Right Now

In a report requested by Dr. Coburn, the Congressional Research Service (CRS) provides an examination of what provisions under the new health care law could potentially be nullified by the President through the use of an Executive Order. The findings of the report confirm the President’s authority to issue an Executive Order to disarm and delay some provisions of the Patient Protection and Affordable Care Act, but that it is ultimately up to the American people to send individuals to Congress who will work to repeal and replace the law with a patient-centered, market-driven plan that lowers costs. The memo shows that, because the Secretary of Health and Human Services alone is given more than 1,700 new powers and authorities under the law, a President could use an executive directive to thwart some parts of the law. However, the core provisions of the bill – nearly $530 B in Medicare cuts for new government programs, an unsustainable Medicaid expansion, and the new Exchange entitlement structure and subsidies – require Congressional action to overturn.

Read the full report here.

Key Excerpts

• “Broadly speaking, executive orders are directives issued by the President. The President’s authority for the execution and implementation of executive orders stems from implied constitutional and statutory authority.” (p. 1)

• “The general framework for analyzing the validity of an executive order was delineated in Youngstown Sheet & Tube Co. v. Sawyer. In that case, the Supreme Court struck down President Truman’s executive order directing the seizure of the steel mills during the Korean War. Invalidating this action, the majority held that under the Constitution, ‘the President’s power to see that laws are faithfully executed refutes the idea that he is to be a lawmaker.’” (p.2)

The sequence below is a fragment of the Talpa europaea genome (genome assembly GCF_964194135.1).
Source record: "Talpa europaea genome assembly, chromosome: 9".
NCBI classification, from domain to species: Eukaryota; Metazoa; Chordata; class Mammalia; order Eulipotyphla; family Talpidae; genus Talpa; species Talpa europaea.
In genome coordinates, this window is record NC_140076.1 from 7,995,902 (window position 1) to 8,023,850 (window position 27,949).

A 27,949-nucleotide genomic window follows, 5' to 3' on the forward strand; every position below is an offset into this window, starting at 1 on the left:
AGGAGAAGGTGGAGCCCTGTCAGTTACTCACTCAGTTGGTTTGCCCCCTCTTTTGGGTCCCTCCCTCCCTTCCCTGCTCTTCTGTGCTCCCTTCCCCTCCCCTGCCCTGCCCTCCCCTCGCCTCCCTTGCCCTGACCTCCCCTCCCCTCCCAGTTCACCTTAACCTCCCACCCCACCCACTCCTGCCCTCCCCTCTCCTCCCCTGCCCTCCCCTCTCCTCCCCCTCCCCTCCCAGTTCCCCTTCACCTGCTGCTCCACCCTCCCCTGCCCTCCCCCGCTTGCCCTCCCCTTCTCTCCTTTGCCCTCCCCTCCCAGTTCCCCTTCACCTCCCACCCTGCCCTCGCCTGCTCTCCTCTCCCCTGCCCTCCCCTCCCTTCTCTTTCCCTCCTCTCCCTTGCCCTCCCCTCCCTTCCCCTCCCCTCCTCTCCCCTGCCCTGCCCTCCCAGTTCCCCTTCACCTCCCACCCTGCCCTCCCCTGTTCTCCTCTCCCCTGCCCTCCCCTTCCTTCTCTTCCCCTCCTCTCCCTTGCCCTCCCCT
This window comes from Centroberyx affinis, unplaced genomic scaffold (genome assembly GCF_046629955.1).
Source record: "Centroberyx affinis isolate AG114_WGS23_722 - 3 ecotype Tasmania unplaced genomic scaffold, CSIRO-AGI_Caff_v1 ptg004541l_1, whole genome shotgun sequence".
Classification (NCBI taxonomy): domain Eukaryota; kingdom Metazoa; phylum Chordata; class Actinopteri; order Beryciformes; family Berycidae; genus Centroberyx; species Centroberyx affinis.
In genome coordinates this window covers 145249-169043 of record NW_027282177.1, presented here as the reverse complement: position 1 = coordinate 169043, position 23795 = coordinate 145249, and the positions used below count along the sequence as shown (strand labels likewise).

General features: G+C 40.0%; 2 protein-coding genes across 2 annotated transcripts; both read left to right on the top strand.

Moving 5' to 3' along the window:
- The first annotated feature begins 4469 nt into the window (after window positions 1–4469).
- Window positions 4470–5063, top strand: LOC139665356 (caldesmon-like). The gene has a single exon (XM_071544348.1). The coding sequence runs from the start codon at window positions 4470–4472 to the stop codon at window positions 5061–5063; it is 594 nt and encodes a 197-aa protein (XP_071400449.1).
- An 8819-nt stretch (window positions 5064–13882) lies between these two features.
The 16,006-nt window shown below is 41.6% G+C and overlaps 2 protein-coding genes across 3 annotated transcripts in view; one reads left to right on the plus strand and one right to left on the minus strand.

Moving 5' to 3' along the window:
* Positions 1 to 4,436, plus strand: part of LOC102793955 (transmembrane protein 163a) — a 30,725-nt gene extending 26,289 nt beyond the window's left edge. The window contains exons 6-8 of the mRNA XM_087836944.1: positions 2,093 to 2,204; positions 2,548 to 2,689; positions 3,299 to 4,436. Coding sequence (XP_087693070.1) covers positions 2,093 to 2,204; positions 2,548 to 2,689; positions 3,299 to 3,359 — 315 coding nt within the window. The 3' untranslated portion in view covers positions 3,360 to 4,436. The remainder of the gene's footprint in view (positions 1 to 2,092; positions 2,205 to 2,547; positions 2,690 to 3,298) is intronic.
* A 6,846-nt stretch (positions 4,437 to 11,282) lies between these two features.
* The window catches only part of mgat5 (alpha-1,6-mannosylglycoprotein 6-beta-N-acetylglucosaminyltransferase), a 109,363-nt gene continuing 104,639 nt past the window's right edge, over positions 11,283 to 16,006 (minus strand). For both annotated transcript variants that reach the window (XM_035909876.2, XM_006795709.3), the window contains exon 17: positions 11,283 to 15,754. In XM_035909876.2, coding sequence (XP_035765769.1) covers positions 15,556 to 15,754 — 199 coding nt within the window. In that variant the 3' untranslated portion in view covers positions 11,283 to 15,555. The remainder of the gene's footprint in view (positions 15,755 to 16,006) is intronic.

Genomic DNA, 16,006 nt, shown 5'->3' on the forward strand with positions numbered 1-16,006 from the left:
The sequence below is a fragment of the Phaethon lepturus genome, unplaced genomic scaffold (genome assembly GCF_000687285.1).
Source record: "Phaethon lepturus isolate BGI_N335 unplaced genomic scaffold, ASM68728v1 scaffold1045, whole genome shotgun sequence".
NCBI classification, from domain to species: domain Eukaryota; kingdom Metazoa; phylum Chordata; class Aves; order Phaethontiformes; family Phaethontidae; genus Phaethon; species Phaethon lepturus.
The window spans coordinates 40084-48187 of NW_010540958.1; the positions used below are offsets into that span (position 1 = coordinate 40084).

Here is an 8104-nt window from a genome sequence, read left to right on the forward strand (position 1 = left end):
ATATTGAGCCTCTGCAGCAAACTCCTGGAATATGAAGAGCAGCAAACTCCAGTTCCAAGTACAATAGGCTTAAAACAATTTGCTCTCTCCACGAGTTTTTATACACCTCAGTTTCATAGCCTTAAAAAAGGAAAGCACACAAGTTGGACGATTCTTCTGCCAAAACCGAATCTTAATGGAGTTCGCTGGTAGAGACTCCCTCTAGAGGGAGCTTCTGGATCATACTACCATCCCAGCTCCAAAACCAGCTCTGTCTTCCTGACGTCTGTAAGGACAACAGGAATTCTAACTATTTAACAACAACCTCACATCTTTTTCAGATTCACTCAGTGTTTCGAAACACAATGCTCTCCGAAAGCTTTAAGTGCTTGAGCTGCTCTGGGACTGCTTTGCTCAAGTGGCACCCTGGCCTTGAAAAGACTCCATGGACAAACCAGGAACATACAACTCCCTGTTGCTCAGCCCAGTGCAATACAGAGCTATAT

• “The ability of a President to direct department or agency heads to take particular actions ‘within the sphere of that official’s delegated discretion’ is the subject of much debate among constitutional and administrative law scholars.” (p. 3)

• “On the one hand, if a President were to issue an executive order concerning discretionary actions by the Secretary, such an executive order—depending on its content—may be within the President’s generally recognized powers to provide for the direction of the executive branch.” (p.4)

• On the other hand, an executive order on discretionary actions by the Secretary—depending on its content—may be viewed as beyond the President’s authority under Youngstown, as Congress chose to delegate discretionary authority to the HHS Secretary, not the President.” (p.4)

• “Under the second Youngstown category, in which Congress has neither granted nor denied authority to the President, the President acts in reliance ‘upon his own independent powers, but there is a zone of twilight in which he and Congress may have concurrent authority, or in which its distribution is uncertain.’” (p.5)

• “A President would not appear to be able to issue an executive order halting an agency from promulgating a rule that is statutorily required by PPACA, as such an action would conflict with an explicit congressional mandate.” (p.5)

• A President would not appear to be able to issue an executive order halting statutorily-required programs or mandatory appropriations for a new grant or other program in PPACA, and there are a variety of different types of these programs.” (p.7)